• PamsaRN
    6 years ago

    Hi Laura, In August my husband and I took our 9 yr old to Disney World. I was dx with MS in 2001 and declared disabled by my state. I can walk short distances but, a Disney Park was never going to happen without assistance. I rented a scooter from a agency Disney recommended. After half a day of sitting in Lines in the hot sun I became ill. I went to Disney guest relations center with my disability card and a card for the MS medication that I took. They were so wonderful.They gave me a pass so I could use a alternative line to get out of the sun.Honestly I think I would have spent part of my vacation in bed without the pass.I saw lots of obese people with scooters and passes. Ugly looks are given to all using these passes unless hooked up to oxygen or a life machine ;(. Looking at me I’m sure some thought there is nothing wrong with her. I made a sign to go on the back of my scooter the 3rd day that said CURE MULTIPLE SCLEROSIS and the looks and whispering seemed to lessen. I hope this was somewhat informative. If I could give Disney one piece of advice it would be to keep their “Character Members” education on different disabilities and how they affect their guest. Thanks for a great article Laura.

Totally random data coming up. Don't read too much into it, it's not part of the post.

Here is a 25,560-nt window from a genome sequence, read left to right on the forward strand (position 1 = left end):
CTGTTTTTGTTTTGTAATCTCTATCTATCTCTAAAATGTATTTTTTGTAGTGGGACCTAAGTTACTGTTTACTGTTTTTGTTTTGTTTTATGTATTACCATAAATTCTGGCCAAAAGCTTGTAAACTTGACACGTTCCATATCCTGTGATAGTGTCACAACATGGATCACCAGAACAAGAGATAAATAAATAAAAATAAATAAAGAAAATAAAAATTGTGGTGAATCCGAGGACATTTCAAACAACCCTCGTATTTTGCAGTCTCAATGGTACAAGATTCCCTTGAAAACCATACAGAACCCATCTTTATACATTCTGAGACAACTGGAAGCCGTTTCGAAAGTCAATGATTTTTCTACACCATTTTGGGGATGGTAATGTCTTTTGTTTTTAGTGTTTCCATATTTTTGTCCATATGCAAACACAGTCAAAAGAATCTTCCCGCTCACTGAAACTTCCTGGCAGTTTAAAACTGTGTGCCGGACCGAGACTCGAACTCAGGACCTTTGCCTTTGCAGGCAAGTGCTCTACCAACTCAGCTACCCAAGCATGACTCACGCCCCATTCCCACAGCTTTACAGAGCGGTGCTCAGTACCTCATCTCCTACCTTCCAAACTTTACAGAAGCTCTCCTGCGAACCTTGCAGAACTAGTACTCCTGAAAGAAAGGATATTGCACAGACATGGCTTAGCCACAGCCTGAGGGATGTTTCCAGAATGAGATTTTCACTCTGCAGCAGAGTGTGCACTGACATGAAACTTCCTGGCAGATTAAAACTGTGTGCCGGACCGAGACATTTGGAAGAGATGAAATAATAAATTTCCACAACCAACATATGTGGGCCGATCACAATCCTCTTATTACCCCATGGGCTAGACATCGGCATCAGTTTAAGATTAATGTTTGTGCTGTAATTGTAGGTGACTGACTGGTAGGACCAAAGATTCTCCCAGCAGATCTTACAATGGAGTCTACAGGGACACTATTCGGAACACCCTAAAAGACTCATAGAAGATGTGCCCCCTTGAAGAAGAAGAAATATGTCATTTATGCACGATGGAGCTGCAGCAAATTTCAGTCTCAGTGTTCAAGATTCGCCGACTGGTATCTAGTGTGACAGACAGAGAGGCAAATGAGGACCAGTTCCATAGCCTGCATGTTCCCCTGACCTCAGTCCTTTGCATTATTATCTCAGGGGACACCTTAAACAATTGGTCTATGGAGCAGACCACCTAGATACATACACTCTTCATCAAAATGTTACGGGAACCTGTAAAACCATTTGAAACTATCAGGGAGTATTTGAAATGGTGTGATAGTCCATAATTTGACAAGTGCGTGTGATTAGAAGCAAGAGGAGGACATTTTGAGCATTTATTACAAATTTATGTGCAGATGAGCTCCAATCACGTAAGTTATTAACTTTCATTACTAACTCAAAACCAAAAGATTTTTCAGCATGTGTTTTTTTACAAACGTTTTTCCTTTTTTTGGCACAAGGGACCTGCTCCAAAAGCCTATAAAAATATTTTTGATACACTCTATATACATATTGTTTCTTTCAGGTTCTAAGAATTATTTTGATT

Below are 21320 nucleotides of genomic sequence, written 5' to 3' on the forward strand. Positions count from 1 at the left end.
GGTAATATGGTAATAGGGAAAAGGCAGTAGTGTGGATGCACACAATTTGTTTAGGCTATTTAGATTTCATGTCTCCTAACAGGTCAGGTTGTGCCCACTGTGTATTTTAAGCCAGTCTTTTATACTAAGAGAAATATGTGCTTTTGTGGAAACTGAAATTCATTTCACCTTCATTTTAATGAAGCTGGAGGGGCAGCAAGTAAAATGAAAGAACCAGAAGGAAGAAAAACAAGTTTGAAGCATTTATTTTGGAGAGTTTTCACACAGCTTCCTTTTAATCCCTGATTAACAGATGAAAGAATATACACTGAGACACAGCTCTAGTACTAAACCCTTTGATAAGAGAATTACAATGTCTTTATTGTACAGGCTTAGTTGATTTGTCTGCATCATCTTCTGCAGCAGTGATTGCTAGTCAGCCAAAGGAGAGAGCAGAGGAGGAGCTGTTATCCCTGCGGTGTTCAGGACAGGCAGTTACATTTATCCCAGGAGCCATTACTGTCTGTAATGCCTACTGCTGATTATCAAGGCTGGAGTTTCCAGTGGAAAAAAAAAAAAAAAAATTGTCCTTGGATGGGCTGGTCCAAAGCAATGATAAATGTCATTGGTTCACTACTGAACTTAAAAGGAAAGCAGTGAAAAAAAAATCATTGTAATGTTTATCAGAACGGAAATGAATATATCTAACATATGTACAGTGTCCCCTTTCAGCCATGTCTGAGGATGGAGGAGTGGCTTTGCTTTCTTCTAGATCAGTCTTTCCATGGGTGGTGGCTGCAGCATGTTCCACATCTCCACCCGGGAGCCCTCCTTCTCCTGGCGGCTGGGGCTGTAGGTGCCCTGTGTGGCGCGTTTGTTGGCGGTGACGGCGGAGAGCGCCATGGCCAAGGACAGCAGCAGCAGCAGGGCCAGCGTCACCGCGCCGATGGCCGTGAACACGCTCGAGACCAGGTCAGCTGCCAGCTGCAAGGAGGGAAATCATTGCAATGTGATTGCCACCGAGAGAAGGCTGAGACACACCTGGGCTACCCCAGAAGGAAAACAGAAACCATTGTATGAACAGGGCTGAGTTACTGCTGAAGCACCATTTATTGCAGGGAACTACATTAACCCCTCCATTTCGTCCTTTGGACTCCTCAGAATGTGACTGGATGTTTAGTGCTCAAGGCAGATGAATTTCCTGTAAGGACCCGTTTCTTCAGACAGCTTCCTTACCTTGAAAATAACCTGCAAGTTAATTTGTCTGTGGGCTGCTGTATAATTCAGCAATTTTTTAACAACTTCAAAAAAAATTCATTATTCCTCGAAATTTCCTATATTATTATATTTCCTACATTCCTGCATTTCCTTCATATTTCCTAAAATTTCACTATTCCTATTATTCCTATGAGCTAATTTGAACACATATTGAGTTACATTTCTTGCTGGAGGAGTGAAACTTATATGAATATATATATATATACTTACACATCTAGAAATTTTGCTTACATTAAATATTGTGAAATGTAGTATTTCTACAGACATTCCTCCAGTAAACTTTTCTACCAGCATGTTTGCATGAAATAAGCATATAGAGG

• Laura Kolaczkowski author
    6 years ago

    Thanks for taking the time to share you experiences and your thoughts. I wrote about Disney a while back

    http://multiplesclerosis.net/living-with-ms/i-smell-a-rat-disney-world-disability-scams/

    Unfortunately, due to the abuse of their system they have now changed their guest policy and it will be much more difficult to enjoy the parks.

    I can see the sytem for Service Dogs undergoing that same type of change. ~Laura

  • Laura Kolaczkowski author
    6 years ago

    Hi Ojibajo, so glad you found me here and added to the conversation. best, Laura

  • Mary
    6 years ago

    Hi Laura,

    I think you’re leaving out one important thing. A dog can be registered as a service dog even when they are an emotional support animal. While I appreciate you pointing out that there are frauds happening, sadly that is the world we are living in. There are frauds everywhere. Please don’t discount those of us who really do need our dogs as support and service.

    I registered my little 11 lb. guy as a service dog after having been mentally and physically ill for years. However, I had to have a letter from my therapist stating why it was necessary before I could do so. I left home at a young age, I have no family, have major anxiety issues, and was also diagnosed with Multiple Sclerosis this year. BUT, I registered him before I knew I had MS because of the pure safety and comfort that he brings to me. I do have him very well trained while in a restaurant, you would never even know he was there. I don’t abuse the privilege, he’s not with me every single second I leave the house, but he is there for me emotionally, because if I am not feeling well physically or having an attack or a flare up, he brings me a peace and a comfort that no other person can. He is absolutely my best friend.